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I need a new book.

Discussion in 'Bad Dog Cafe' started by imwjl, Jan 16, 2021.

  1. geoff_in_nc

    geoff_in_nc Friend of Leo's Silver Supporter

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    I read it as a teen in the late 70s. It started my infatuation with all things Japanese (except anime), and is why I took 2 years of Japanese language in college.
     
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  2. Addnine

    Addnine Tele-Holic

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    "Dangerous and irresponsible"

    What does that mean, if anything?
     
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  3. t-ray

    t-ray Tele-Afflicted Gold Supporter

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    Several of my favorites: Iliad, Odyssey, Moby Dick, and Madam Bovary. Now that I have impressed everyone :lol: I also have read most of the Jack Reacher series by Lee Child. Fun but somewhat predictable.
     
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  4. sudogeek

    sudogeek Tele-Meister

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    Consider Cortazar’s novel “Hopscotch” (Rayuela); you can read it in varying order of the chapters which make different stories.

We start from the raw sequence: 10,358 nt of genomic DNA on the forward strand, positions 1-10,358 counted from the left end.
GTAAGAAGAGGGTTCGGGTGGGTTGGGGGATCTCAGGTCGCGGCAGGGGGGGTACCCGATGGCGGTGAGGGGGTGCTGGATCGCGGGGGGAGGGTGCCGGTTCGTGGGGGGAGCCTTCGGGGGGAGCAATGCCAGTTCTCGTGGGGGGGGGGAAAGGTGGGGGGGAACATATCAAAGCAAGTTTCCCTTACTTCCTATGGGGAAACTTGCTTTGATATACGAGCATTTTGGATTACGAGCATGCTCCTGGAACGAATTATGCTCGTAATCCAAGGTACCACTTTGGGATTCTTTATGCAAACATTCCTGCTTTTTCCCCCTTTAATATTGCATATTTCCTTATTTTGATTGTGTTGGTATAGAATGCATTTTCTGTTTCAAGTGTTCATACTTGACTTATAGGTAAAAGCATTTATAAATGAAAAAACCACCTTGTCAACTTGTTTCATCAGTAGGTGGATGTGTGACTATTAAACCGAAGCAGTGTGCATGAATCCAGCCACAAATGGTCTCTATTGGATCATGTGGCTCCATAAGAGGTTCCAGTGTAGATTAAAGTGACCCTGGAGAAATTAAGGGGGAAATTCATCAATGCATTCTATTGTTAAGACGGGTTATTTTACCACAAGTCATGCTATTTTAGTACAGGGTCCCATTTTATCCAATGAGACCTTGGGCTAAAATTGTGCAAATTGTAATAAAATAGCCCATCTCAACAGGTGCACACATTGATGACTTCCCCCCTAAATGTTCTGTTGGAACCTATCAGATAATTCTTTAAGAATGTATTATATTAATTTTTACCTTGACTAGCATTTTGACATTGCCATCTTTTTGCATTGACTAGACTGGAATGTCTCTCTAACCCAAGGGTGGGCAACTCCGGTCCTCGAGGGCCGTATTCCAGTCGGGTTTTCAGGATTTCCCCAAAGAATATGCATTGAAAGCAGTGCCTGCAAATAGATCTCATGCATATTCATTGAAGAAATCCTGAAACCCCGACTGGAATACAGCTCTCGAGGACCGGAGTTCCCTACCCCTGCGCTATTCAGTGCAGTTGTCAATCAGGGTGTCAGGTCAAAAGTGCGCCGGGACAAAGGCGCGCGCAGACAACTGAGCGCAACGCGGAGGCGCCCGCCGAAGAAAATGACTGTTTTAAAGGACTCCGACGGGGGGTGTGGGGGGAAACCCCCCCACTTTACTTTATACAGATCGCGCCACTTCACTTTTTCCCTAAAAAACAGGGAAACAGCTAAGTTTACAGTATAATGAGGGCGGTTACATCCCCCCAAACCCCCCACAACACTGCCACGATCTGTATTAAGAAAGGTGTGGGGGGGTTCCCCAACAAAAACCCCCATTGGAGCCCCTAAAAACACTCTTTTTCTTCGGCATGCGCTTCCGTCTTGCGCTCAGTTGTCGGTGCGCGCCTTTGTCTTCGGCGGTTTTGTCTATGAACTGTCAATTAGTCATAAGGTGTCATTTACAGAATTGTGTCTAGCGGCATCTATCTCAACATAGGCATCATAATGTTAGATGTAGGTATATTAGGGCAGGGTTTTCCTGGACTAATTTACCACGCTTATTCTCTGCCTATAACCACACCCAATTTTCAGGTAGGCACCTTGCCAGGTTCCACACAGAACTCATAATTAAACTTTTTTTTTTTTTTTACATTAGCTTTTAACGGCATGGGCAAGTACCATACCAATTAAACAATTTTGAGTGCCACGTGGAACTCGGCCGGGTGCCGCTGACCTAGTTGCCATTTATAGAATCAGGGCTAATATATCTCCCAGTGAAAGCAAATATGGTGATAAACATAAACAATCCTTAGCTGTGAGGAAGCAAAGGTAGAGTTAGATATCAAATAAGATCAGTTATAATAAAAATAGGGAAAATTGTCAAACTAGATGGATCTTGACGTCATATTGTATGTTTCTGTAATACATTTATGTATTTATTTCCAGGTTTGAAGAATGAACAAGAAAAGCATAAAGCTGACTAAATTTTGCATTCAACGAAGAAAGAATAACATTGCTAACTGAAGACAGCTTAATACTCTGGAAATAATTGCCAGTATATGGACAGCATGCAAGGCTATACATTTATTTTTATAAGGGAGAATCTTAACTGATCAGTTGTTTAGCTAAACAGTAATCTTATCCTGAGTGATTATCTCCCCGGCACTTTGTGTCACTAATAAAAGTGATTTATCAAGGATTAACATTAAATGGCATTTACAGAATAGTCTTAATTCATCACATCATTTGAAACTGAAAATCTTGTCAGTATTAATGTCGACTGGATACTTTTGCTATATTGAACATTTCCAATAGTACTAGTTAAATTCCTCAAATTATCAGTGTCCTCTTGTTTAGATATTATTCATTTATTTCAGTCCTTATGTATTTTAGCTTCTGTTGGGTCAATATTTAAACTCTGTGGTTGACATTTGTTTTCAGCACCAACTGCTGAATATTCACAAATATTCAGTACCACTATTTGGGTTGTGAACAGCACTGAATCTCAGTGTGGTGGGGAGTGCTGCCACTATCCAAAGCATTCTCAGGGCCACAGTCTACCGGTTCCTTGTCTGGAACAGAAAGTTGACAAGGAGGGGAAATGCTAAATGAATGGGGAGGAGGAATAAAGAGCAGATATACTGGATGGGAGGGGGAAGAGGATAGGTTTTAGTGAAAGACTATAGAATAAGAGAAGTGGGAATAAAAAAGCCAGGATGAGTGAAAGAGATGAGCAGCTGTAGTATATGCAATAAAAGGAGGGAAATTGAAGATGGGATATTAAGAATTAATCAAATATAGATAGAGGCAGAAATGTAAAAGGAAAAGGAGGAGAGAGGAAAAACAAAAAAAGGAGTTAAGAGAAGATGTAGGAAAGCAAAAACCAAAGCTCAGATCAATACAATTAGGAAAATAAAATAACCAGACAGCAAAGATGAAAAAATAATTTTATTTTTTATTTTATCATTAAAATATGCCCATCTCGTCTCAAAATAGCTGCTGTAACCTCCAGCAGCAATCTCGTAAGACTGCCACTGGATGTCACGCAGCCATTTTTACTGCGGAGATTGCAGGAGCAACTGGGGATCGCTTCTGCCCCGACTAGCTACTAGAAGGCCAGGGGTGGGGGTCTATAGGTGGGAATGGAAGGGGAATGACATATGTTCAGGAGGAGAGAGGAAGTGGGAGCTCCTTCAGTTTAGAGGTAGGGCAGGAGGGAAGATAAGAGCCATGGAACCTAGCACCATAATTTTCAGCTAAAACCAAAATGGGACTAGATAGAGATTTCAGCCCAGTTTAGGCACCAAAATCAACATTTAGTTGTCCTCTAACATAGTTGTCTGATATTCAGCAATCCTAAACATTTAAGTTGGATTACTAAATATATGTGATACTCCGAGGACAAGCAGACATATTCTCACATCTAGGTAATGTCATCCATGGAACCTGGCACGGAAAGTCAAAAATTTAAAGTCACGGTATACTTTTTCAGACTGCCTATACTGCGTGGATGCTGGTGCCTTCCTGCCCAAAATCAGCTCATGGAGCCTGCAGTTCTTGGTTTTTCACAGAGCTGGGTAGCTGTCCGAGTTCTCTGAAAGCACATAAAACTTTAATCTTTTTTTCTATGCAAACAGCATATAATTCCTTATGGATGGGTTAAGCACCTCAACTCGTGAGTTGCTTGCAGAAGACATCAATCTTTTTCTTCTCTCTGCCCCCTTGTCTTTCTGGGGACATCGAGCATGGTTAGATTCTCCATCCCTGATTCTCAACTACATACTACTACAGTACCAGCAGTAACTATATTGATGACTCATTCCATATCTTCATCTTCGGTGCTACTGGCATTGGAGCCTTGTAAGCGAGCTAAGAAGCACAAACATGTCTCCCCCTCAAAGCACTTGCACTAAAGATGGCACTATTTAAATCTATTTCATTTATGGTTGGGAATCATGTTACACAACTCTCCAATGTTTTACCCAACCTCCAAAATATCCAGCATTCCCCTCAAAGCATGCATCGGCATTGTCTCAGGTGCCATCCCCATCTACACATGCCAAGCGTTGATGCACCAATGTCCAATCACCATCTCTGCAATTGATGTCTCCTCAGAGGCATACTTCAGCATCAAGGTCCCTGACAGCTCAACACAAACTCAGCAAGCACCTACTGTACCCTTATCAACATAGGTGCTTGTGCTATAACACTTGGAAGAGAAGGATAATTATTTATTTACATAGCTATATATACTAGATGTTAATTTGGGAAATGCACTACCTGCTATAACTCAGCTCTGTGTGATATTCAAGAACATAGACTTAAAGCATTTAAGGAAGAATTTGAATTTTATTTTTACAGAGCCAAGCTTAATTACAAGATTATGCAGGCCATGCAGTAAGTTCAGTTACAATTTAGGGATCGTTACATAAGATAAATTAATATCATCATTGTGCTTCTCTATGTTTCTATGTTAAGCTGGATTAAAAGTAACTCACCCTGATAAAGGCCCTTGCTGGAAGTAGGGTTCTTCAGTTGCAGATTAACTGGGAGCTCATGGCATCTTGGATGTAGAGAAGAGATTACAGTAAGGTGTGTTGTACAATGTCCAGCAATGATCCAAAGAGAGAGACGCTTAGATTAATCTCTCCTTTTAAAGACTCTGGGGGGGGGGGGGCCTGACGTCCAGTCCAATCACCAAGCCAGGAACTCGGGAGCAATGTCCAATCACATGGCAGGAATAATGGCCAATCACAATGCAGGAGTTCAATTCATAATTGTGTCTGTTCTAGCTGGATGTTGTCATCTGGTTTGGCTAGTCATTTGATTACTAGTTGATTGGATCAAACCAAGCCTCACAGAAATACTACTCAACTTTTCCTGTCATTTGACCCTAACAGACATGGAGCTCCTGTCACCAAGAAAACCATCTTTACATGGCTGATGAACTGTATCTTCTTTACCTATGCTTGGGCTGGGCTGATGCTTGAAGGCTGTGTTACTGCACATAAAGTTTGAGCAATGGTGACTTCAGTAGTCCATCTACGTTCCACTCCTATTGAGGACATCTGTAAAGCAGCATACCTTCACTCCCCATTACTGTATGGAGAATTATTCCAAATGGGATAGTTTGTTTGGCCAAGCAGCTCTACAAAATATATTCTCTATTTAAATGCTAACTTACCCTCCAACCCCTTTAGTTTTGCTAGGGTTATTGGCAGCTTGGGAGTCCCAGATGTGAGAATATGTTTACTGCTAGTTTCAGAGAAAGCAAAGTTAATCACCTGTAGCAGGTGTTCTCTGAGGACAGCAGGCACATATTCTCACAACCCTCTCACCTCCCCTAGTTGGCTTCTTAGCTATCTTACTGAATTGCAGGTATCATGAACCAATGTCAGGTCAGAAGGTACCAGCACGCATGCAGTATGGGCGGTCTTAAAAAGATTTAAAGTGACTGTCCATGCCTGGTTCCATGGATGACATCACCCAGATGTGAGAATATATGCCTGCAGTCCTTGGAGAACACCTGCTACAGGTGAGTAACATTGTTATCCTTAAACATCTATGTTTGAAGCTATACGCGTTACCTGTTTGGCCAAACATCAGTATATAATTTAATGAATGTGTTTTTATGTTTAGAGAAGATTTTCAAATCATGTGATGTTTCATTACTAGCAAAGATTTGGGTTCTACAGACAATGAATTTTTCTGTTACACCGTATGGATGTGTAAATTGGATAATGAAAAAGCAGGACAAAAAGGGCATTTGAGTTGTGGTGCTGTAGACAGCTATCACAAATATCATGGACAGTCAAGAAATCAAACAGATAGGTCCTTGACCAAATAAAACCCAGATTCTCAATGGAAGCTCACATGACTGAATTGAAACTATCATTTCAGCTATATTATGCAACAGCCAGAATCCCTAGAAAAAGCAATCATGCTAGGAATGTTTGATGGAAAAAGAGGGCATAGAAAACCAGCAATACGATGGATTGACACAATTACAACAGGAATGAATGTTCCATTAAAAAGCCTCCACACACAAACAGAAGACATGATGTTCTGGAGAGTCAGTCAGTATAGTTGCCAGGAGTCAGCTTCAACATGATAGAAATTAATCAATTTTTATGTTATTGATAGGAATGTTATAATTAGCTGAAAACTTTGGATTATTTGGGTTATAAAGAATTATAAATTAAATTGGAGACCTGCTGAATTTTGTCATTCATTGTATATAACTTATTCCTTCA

Last edited: Jan 18, 2021
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  5. RoscoeElegante

    RoscoeElegante Friend of Leo's

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    Have you tried Bill Bryson? Fun, funny, smart stuff.
    • A Short History of Nearly Everything
    • A Walk in the Woods
    • Home
    • The Life & Times of the Thunderbolt Kid
    If you want fiction, an anthology of short stories can be very useful. You can browse around and then look further into authors you like.

    If you want eloquently thoughtful personal narrative-type essays on human nature and nature, Loren Eiseley is great:
    • All the Strange Hours
    • The Night County
    • The Star Thrower
     
  6. Jeremy_Green

    Jeremy_Green Tele-Meister

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    It's fiction - so possibly not your thing, but I absolutely loved Ken Follet's "Pillars of the Earth". That one stuck with me for some reason.
     
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  7. Addnine

    Addnine Tele-Holic

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    Impossible to pick one book. but if I were to ask myself what my one desert island book would be, I would first try to cheat, frankly, by choosing the complete works of Shakespeare or Goethe, but that's not playing by the rules, so the single book would be Magic Mountain by Thomas Mann. It really is a mountain of a book - it's a struggle to climb it - but I think it's the most brilliant novel ever written. I have reread it every few years for the past 40 years. I see more deeply into all sorts of things every time I read it, or so it seems to me.